Newsom's Budget Plan: Stimulus Checks, Reopening Schools

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CALIFORNIA — California leaders made some deep spending cuts to the state's budget last year, bracing for a $54.3 billion shortfall spurred by the pandemic — but that didn't happen. Instead, Gov. Gavin Newsom unveiled the state's most expensive budget in state history, according to multiple reports.

Newsom laid out the $227 billion spending plan on Friday which includes a $15 billion economic relief package as the state faces its worst surge yet of coronavirus cases and hospitalizations.

The windfall came down from California's wealthiest residents and growing tax revenues despite the coronavirus pandemic.

"Folks at the top [are] doing pretty damn well," Newsom said on Friday.

Golden State residents reportedly earned a record $185 billion in capitol gains income, according to the Associated Press. This income, earned by selling stocks, land or a business, generated a $18.5 billion boost in tax revenue for the state.

"In these darkest moments of the COVID-19 pandemic, this Budget will help Californians with urgent action to address our immediate challenges and build towards our recovery," Newsom wrote in a statement on Friday.

The budget includes a $5 billion "immediate action package" which Newsom has encouraged lawmakers to act quickly on. The plan includes $2 billion to reopen schools, $575 million in small business grants and fee waivers, and $2.4 billion to place $600 in the hands of roughly 4 million Californians. Those who make $30,000 per year or less will be eligible, the Associated Press reported.

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Newsom also said he plans to inject $372 million into accelerating the administration of coronavirus vaccines, a process that many have argued is taking far too long.

Newsom also plans to invest $90 billion in reopening schools. The fund allocates $2 billion to facilitate a return to in-person instruction, $4.6 billion to support students as they "bounce back from the impacts othe pandemic" and $400 million for school-based mental health services.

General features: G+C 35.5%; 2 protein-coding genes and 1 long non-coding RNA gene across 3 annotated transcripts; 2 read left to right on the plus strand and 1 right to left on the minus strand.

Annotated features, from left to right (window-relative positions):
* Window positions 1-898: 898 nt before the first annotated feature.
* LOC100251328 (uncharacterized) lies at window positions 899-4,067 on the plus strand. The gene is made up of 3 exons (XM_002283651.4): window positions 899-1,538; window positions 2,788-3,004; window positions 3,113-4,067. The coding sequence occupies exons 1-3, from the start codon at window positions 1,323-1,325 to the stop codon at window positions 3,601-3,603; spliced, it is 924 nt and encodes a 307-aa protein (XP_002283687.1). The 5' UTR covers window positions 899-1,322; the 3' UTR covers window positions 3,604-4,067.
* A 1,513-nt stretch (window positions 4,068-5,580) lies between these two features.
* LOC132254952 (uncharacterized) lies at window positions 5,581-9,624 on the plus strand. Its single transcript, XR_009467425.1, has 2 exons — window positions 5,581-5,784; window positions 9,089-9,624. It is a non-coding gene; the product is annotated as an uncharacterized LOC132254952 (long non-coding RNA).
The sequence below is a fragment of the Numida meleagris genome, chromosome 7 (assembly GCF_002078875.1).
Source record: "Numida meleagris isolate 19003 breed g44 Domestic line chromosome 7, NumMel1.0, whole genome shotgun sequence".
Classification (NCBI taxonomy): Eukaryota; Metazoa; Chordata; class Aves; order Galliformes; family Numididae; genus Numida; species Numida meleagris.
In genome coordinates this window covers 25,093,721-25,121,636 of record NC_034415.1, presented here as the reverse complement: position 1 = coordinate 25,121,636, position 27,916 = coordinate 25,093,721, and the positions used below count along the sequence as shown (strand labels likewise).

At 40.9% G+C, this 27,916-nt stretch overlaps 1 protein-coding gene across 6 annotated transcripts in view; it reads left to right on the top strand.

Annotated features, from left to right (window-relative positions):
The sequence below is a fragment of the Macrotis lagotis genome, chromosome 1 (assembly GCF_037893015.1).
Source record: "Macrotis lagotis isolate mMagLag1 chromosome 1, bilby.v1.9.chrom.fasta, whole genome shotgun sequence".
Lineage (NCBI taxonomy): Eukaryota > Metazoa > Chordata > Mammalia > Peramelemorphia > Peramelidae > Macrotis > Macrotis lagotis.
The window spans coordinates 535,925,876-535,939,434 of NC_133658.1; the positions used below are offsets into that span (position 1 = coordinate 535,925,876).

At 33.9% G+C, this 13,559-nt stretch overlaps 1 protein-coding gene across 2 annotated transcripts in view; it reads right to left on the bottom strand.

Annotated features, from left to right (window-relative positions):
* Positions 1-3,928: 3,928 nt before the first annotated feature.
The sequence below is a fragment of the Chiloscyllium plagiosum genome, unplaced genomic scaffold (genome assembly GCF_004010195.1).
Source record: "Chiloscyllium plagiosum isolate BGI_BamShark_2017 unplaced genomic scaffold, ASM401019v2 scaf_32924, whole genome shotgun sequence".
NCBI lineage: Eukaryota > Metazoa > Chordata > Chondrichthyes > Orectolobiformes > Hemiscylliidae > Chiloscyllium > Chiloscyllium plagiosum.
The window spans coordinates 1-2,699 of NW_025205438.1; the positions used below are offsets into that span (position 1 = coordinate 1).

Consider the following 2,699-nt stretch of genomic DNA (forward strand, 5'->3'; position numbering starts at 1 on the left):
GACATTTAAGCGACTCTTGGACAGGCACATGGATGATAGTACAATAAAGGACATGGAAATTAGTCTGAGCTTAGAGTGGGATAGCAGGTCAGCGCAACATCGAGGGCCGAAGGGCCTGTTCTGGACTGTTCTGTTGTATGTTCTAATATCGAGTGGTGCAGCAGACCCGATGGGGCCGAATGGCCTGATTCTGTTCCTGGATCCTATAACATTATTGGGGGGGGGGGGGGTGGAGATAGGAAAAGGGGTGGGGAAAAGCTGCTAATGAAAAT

The governor said this amount was the highest ever allocated to K-14 schools.

"The Governor's Budget recognizes the stark reality of this incredibly difficult time for the State of California," San Francisco mayor London Breed said in a statement. "In addition to all the challenges we have been facing for years, right now in this moment, our workers, families, and young people are in desperate need of immediate relief. By proposing direct investments to working people, small businesses, and our schools, the Governor is doing just that."

At Friday's news conference, Newsom also acknowledged that the good fortune of some Golden State residents has not benefited everyone.

The employment rate for those making less than $27,000 a year has decreased by 27.8 percent since January, according to Havard University's Opportunity Insights Economic Tracker.

While many Democratic leaders praised the strategy, Republicans criticized the plan, especially a section of the $4 billion COVID-19 recovery package that outlined $1.5 billion to help residents purchase electric cars and install charging stations.

"There are millions of people hurting right now, and they can’t afford a shiny new electric car. They can barely keep the cars they’ve got," Republican Assemblyman Jim Patterson said in a Facebook video.

Republican Sen. Melissa Melendez also criticized Newsom for his lack of planning, the Associated Press reported.

"This budget provides no reopening plan nor the necessary relief for small businesses; it provides no successful roadmap to alleviate the growing housing, homelessness and mental health crises; and it provides no actionable help to the millions of school aged children who are falling behind academically,” Melendez said in a statement.

And as the federal government approves the latest stimulus package, even more money is on its way to the Golden State, Newsom said Friday.

California could get more than $100 billion from the federal government with $42.4 billion going directly to Californians as $600 stimulus checks and unemployment benefits. Some $50 billion was slated to help businesses and transportation agencies.

Although Newsom is pleading with lawmakers to quickly approve his "emergency funding" package, lawmakers have until June 15 to review his proposal and vote on it.

This article originally appeared on the Across California Patch

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